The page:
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Bushfire safety advice for bushwalkers


Safety advice that may help bushwalkers to survive should they be caught in a bushfire has been included in a revised version of the Parks and Wildlife Service's safety information booklet, 'Before You Walk'.

Acting Minister for the Environment, Parks, Heritage and the Arts, Jim Cox, said the fire safety information is aimed at improving the understanding of fire behaviour and providing tips on how to shelter from the deadly radiant heat of a bushfire.

"Thankfully bushwalkers being confronted with bushfires in isolated locations is a rare occurrence but on particular days during summer there is the potential for fast-moving fires to pose a risk to walkers," said Mr Cox.

"There are a number of things walkers can do to seek shelter from fire and all of these actions would certainly increase their chances of survival in such a situation."

Mr Cox said that this information for bushwalkers will complement the excellent information already available from the Tasmania Fire Service about preparing one's home and the decision to stay and defend or leave early.

"While we hope that bushwalkers never find themselves in this situation, it is necessary to provide advice that may help someone to survive.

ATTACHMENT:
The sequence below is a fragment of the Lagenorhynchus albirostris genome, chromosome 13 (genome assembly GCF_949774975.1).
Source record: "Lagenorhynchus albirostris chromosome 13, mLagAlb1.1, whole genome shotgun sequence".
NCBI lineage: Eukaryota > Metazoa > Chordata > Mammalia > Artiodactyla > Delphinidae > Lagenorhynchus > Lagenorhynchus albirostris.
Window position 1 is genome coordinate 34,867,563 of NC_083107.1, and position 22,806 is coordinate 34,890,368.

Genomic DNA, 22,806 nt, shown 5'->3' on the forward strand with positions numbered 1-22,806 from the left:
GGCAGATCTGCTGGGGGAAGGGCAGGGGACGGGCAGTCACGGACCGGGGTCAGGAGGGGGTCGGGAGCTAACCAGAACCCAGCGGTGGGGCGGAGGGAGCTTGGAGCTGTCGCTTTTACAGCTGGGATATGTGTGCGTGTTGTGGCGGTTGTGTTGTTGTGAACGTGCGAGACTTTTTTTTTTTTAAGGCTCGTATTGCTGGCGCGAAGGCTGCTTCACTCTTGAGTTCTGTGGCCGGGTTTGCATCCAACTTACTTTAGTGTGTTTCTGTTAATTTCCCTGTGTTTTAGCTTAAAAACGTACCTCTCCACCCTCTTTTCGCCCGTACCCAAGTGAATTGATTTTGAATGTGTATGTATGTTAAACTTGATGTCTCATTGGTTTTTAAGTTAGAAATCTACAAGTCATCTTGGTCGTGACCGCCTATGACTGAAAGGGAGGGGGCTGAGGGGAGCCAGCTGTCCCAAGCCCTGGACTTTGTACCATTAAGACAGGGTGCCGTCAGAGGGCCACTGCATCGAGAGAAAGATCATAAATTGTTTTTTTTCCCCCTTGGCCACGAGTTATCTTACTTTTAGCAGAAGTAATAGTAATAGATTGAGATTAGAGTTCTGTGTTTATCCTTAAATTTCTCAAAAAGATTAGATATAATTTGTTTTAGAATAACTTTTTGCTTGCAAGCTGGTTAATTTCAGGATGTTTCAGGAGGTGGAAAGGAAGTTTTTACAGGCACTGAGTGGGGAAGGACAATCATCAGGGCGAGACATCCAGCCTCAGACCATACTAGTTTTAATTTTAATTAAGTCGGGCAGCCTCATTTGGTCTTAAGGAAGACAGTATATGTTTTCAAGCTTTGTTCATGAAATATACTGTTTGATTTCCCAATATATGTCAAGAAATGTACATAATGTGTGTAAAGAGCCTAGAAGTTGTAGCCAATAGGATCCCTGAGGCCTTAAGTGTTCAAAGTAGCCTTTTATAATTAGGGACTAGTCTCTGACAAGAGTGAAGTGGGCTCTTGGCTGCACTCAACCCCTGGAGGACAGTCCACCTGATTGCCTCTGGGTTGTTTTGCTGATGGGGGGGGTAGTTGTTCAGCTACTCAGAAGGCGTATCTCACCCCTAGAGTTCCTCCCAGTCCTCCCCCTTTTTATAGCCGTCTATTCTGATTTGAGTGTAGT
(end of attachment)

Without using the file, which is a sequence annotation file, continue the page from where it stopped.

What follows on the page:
"A key point to keep in mind is that while the information provided could certainly help in surviving a bushfire, it is far better to avoid bushfire situations wherever possible."

The bushfire safety information includes:
· Check the weather forecast before leaving home. If hot, dry and windy conditions are forecast, plan your trip carefully. You may need to change or adapt your itinerary.
· Let someone responsible know when and where you plan to walk and camp before leaving and use the logbooks to record your trip intentions
· Do not run from an approaching fire unless to a clearly indicated path of escape.
· Do not try to out-run the fire uphill as fires travel faster uphill. Look for areas that are flat and contain very little vegetation.
· Seek shelter from the fire. This shelter can include; a running stream, wet gully, lakes and the ocean. Other potential shelter areas are rocky outcrops or open areas with little or no vegetation.
· Stay in your chosen shelter until the fire has passed and cover any exposed skin with clothing, soft earth, anything at hand to shield you from the radiant heat. Keep low and breathe air close to the ground where it is cooler and contains less smoke.

The booklet 'Before You Walk' is available can be downloaded from the PWS website at www.parks.tas.gov.au